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A rubric is a form of assessment that uses a rating scale to score a students level of

performance in a particular task. A rubric can be holistic in which a score is given to a

students overall quality of work, or analytic in which the work sample is scored by
looking at separate parts, such as understanding of the problem, planning of a solution
and achievement of an answer (Reys, et al, 2012). Brookhart (2013) suggests that an
analytic rubric is the most useful in the classroom as it can be used for both formative
and summative assessment and can provide feedback on what specific aspects
students can focus on for improvement, and also better informs future planning and
teaching through identifying specific student needs. However Brookhart (2013) also
notes that it is important to consider that it takes longer to score a work sample using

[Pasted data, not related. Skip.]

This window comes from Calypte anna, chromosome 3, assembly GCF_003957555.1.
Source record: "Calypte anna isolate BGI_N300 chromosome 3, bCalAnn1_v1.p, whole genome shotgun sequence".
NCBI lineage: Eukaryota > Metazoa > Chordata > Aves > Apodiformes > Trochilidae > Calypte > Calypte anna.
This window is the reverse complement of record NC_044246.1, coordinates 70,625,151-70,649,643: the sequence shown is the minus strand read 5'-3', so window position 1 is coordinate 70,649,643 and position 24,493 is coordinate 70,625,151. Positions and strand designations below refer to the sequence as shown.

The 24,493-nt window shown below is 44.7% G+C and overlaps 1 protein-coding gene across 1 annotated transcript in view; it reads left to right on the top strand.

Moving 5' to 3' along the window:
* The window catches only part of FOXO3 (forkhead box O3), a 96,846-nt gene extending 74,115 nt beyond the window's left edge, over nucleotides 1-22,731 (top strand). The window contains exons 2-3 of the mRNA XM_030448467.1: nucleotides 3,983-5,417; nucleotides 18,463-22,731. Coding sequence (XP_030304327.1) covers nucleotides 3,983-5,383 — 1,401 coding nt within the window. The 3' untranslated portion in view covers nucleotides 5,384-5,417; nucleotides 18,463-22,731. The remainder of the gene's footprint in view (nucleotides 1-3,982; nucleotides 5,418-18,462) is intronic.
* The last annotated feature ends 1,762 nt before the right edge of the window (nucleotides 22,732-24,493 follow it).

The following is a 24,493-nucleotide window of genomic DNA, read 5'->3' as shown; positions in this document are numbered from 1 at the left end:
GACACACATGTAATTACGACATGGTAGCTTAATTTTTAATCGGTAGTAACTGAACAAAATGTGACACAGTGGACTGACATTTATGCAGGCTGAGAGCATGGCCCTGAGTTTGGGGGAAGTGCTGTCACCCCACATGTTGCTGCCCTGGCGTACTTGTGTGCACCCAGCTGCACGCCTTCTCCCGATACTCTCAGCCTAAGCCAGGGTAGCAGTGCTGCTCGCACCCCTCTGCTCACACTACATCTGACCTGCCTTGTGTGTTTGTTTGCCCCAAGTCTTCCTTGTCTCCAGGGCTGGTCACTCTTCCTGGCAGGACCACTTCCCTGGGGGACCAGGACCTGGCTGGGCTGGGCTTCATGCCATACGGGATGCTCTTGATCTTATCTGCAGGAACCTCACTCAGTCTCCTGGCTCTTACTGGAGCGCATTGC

an analytic rubric than a holistic one.
Additionally, research shows that rubrics can be used to identify the reference level of
performance for a task, providing information that can be used to form feedback to
support students in moving from their actual level towards the reference level (DiefesDux, Zawojewski, Hjalmarson & Cardella, 2012). This is useful in regards to
assessing open tasks as appropriate feedback can be communicated to support learners
in further developing their skills and capabilities so that they can be applied when
faced with another task of similar mathematical ideas or content.